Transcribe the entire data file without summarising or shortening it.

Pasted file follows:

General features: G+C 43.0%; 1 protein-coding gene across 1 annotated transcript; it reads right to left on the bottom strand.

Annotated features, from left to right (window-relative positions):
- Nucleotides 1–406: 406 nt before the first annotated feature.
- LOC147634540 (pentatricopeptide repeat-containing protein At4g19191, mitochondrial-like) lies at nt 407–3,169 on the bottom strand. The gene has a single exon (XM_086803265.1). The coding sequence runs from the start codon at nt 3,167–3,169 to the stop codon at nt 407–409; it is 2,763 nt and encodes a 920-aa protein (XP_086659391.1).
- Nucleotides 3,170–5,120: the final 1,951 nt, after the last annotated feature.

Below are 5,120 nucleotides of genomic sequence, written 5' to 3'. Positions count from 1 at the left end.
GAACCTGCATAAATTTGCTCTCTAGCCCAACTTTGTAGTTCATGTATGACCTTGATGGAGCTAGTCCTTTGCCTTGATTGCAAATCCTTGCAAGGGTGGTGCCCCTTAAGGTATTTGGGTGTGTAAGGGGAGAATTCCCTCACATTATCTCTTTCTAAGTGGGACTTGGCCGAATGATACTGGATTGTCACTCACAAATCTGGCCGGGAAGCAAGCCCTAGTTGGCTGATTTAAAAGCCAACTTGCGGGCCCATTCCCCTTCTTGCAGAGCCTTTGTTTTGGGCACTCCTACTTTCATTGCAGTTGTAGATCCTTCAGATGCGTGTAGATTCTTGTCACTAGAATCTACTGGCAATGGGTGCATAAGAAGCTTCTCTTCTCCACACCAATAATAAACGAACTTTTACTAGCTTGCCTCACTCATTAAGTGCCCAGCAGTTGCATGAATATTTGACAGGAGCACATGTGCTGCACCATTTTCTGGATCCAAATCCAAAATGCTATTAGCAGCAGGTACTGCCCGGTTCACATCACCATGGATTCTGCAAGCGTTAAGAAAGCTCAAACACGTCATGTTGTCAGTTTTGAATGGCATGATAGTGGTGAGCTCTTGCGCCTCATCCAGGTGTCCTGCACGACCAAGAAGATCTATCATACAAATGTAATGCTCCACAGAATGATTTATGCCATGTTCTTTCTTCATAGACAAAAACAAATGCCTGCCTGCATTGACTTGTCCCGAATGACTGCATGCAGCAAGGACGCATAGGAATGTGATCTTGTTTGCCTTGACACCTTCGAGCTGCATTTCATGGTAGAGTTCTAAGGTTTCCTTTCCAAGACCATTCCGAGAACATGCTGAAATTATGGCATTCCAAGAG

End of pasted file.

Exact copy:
General features: G+C 43.0%; 1 protein-coding gene across 1 annotated transcript; it reads right to left on the bottom strand.

Annotated features, from left to right (window-relative positions):
- Nucleotides 1–406: 406 nt before the first annotated feature.
- LOC147634540 (pentatricopeptide repeat-containing protein At4g19191, mitochondrial-like) lies at nt 407–3,169 on the bottom strand. The gene has a single exon (XM_086803265.1). The coding sequence runs from the start codon at nt 3,167–3,169 to the stop codon at nt 407–409; it is 2,763 nt and encodes a 920-aa protein (XP_086659391.1).
- Nucleotides 3,170–5,120: the final 1,951 nt, after the last annotated feature.

Below are 5,120 nucleotides of genomic sequence, written 5' to 3'. Positions count from 1 at the left end.
GAACCTGCATAAATTTGCTCTCTAGCCCAACTTTGTAGTTCATGTATGACCTTGATGGAGCTAGTCCTTTGCCTTGATTGCAAATCCTTGCAAGGGTGGTGCCCCTTAAGGTATTTGGGTGTGTAAGGGGAGAATTCCCTCACATTATCTCTTTCTAAGTGGGACTTGGCCGAATGATACTGGATTGTCACTCACAAATCTGGCCGGGAAGCAAGCCCTAGTTGGCTGATTTAAAAGCCAACTTGCGGGCCCATTCCCCTTCTTGCAGAGCCTTTGTTTTGGGCACTCCTACTTTCATTGCAGTTGTAGATCCTTCAGATGCGTGTAGATTCTTGTCACTAGAATCTACTGGCAATGGGTGCATAAGAAGCTTCTCTTCTCCACACCAATAATAAACGAACTTTTACTAGCTTGCCTCACTCATTAAGTGCCCAGCAGTTGCATGAATATTTGACAGGAGCACATGTGCTGCACCATTTTCTGGATCCAAATCCAAAATGCTATTAGCAGCAGGTACTGCCCGGTTCACATCACCATGGATTCTGCAAGCGTTAAGAAAGCTCAAACACGTCATGTTGTCAGTTTTGAATGGCATGATAGTGGTGAGCTCTTGCGCCTCATCCAGGTGTCCTGCACGACCAAGAAGATCTATCATACAAATGTAATGCTCCACAGAATGATTTATGCCATGTTCTTTCTTCATAGACAAAAACAAATGCCTGCCTGCATTGACTTGTCCCGAATGACTGCATGCAGCAAGGACGCATAGGAATGTGATCTTGTTTGCCTTGACACCTTCGAGCTGCATTTCATGGTAGAGTTCTAAGGTTTCCTTTCCAAGACCATTCCGAGAACATGCTGAAATTATGGCATTCCAAGAG